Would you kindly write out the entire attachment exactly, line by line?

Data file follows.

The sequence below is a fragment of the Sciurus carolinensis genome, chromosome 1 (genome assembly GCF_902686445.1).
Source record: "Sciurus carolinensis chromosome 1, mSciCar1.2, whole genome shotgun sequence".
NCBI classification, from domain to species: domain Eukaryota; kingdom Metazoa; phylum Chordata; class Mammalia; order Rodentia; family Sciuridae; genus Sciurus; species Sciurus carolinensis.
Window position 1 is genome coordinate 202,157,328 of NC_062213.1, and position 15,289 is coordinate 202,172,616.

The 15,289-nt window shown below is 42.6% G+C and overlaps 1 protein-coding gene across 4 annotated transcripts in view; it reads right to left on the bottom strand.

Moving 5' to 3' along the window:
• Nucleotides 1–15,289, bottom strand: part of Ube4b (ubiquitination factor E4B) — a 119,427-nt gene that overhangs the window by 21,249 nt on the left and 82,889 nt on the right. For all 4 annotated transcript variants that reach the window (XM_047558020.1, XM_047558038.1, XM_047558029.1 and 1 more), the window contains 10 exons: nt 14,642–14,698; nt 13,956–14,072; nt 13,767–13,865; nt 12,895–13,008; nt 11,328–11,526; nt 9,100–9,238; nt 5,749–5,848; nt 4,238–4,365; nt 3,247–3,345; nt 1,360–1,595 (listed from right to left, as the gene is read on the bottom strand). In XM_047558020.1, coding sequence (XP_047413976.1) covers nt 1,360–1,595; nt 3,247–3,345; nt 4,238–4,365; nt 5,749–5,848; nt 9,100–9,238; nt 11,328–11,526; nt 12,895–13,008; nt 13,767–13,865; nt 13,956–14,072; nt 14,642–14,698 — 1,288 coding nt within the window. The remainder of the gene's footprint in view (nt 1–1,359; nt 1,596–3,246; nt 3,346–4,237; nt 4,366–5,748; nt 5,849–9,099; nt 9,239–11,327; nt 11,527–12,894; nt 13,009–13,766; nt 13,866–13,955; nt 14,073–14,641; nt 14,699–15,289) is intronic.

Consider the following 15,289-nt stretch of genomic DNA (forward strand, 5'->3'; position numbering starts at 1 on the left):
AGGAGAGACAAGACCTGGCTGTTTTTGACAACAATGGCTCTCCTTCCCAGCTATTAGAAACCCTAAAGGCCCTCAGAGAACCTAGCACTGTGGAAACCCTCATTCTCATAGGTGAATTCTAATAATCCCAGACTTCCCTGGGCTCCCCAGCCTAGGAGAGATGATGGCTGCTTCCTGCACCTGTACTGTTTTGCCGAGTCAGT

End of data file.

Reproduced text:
The sequence below is a fragment of the Sciurus carolinensis genome, chromosome 1 (genome assembly GCF_902686445.1).
Source record: "Sciurus carolinensis chromosome 1, mSciCar1.2, whole genome shotgun sequence".
NCBI classification, from domain to species: domain Eukaryota; kingdom Metazoa; phylum Chordata; class Mammalia; order Rodentia; family Sciuridae; genus Sciurus; species Sciurus carolinensis.
Window position 1 is genome coordinate 202,157,328 of NC_062213.1, and position 15,289 is coordinate 202,172,616.

The 15,289-nt window shown below is 42.6% G+C and overlaps 1 protein-coding gene across 4 annotated transcripts in view; it reads right to left on the bottom strand.

Moving 5' to 3' along the window:
• Nucleotides 1–15,289, bottom strand: part of Ube4b (ubiquitination factor E4B) — a 119,427-nt gene that overhangs the window by 21,249 nt on the left and 82,889 nt on the right. For all 4 annotated transcript variants that reach the window (XM_047558020.1, XM_047558038.1, XM_047558029.1 and 1 more), the window contains 10 exons: nt 14,642–14,698; nt 13,956–14,072; nt 13,767–13,865; nt 12,895–13,008; nt 11,328–11,526; nt 9,100–9,238; nt 5,749–5,848; nt 4,238–4,365; nt 3,247–3,345; nt 1,360–1,595 (listed from right to left, as the gene is read on the bottom strand). In XM_047558020.1, coding sequence (XP_047413976.1) covers nt 1,360–1,595; nt 3,247–3,345; nt 4,238–4,365; nt 5,749–5,848; nt 9,100–9,238; nt 11,328–11,526; nt 12,895–13,008; nt 13,767–13,865; nt 13,956–14,072; nt 14,642–14,698 — 1,288 coding nt within the window. The remainder of the gene's footprint in view (nt 1–1,359; nt 1,596–3,246; nt 3,346–4,237; nt 4,366–5,748; nt 5,849–9,099; nt 9,239–11,327; nt 11,527–12,894; nt 13,009–13,766; nt 13,866–13,955; nt 14,073–14,641; nt 14,699–15,289) is intronic.

Consider the following 15,289-nt stretch of genomic DNA (forward strand, 5'->3'; position numbering starts at 1 on the left):
AGGAGAGACAAGACCTGGCTGTTTTTGACAACAATGGCTCTCCTTCCCAGCTATTAGAAACCCTAAAGGCCCTCAGAGAACCTAGCACTGTGGAAACCCTCATTCTCATAGGTGAATTCTAATAATCCCAGACTTCCCTGGGCTCCCCAGCCTAGGAGAGATGATGGCTGCTTCCTGCACCTGTACTGTTTTGCCGAGTCAGT